Abraham was never told that Ishmael was not elect. Isaac was never told Esau was not elect. These are the kinds of things that God knows. We are commanded to raise our children in the fear and admonition of the Lord. Full stop. No information concerning election of each child - just duty and hope.
    I thought that Abraham was told that Ishmael was not elect. Or does that verse just mean that Abraham was told that Ishmael would not be the line through which the promised seed would come? That would make more sense, especially in light of what you're saying about us lacking the knowledge of election.

    Hence, the promise to a covenant child is not ontological (we're not Roman Catholics). There is a generic promise to the world at large but that is only known by special revelation. A child in Saudi Arabia knows nothing of the Promise for how can they believe in Him unless a preacher is sent?

    Yet, the blessing of a Covenant child (and the curse if they repudiate it) is they are placed in the visible assembly where the Good News is heralded every week. He is discipled in these things, prays to this God, learns all about how this God will save those who have faith and the judgment that awaits those who reject the Son. Read Romans 10 again if you think that "...but what if they're not elect?" is an appropriate excuse to give for denying responsibility to respond to that News.

    Hence, in asking the question on the plane of human activity (What is the blessing of a Covenant Child?), the answer can never be ontic or speak definitively of election. On the one hand, salvation is not an ontic thing but it is an ethical restoration. On the other hand, our responsibilities don't rest on our knowledge of the election of any man or woman or child but upon what God commands in His revealed Word. Just remember, you have no more information about the election of your future bride than you do about the election of your future children but you have duty to both. That duty will be within the Covenant of Grace that you are blessed to be a part of as are your future bride and children. That duty never comes with the qualifier: "If your wife is elect..." or "If your child is elect...."
    Okay, but that still doesn't give me the warm fuzzies that most on this board seem to get when talking about their children as covenant children (I don't use the term "warm fuzzies" pejoratively. I want to have them!). I'd like to stick close to the language of God's promise to be a God to us and our children. If all that God means when He says that He is our children's God is that they come to church each week, how does that make them different from an interested outsider who wants to come to church and see what it's all about? Does God then become that person's God, too? Furthermore, if that's all it means for God to be our children's God, how does the definition of God's parenthood change halfway through the sentence? God is my God, and I know that means more than just that I sit in church each week. I have fellowship with the Father through the Son. We're fine with saying this. But the promise goes on and says that God is our children's God. What makes the definition change here other than the qualifications of a system created through systematic theology through which such a promise (or half of the promise) then has to be filtered?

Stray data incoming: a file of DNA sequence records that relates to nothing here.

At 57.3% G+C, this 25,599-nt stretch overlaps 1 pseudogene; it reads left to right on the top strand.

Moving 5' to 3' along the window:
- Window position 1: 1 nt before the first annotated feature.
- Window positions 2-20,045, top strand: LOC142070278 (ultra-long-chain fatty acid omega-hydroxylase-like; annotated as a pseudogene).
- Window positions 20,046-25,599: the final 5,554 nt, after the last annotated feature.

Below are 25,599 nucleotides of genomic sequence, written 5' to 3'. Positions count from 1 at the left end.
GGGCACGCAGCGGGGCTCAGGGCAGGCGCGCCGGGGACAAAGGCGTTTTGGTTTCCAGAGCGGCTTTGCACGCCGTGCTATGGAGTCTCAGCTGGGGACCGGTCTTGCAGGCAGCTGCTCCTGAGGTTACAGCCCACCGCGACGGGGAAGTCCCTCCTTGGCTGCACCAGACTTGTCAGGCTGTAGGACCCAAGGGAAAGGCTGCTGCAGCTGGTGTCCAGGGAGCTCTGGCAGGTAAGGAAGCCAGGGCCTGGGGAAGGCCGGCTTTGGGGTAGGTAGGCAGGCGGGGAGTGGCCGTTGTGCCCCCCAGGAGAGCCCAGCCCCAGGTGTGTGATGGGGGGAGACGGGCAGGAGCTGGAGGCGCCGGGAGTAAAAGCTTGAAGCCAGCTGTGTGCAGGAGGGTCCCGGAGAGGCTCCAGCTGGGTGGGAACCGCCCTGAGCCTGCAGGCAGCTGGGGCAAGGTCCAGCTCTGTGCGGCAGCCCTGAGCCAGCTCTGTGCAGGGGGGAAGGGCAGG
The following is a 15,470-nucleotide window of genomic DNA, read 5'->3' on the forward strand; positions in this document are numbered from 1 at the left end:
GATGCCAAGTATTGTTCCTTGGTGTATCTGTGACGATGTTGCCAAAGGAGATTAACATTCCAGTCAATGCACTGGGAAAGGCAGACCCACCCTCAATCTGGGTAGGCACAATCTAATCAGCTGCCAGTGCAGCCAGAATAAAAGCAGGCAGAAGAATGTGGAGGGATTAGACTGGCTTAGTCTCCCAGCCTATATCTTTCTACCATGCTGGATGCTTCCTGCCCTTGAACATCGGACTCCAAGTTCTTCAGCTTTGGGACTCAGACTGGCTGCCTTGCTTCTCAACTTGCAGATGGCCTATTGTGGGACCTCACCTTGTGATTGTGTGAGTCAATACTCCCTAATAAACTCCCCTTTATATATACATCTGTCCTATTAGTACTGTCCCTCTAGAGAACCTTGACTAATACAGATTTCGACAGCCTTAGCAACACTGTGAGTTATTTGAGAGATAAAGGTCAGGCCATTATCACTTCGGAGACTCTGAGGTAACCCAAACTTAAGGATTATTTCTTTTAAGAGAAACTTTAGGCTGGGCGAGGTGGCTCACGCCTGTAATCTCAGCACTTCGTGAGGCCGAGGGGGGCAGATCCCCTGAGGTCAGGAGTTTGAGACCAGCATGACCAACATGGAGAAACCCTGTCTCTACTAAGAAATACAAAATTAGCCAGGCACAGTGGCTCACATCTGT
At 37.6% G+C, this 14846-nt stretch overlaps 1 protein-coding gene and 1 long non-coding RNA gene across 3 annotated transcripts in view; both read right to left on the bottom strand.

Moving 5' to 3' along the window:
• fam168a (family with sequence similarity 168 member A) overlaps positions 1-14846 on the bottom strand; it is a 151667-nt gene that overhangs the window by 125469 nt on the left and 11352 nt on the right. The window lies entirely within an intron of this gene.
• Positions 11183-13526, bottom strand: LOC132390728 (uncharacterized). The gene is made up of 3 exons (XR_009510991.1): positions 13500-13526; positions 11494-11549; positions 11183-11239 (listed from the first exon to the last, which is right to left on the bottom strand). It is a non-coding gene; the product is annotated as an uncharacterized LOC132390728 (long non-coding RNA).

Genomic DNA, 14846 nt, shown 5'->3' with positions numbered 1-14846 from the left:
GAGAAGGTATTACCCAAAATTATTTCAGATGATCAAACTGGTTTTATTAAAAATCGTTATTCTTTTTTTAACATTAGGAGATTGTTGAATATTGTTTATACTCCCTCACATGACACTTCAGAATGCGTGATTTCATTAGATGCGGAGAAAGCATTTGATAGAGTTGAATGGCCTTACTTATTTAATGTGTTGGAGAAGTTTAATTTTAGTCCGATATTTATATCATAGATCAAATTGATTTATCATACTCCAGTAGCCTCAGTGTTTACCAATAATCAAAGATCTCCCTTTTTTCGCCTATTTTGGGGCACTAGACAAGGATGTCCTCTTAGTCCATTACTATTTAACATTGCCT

Is it possible that the promise could be ontic, but temporary, based on God's decree? Peter speaks about people falling from grace and denying the Lord who bought them. The author to the Hebrews talks about really taking part in the Spirit but falling away, and also about spurning the blood of the covenant which brought sanctification. Since we know that all the elect will persevere, can some experience the things talked about these authors really, and really have God as their God, but end up being cut out of the tree (Romans 11) or taken off the vine for their fruitlessness (John 15), because the decree of God concerning election was not for them what it is for those of us who persevere? This does include ontology, but it's not the same as Romanism, which views the falling away or perseverence as completely dependent on the working of the individual apart from God's decree.

    Davidius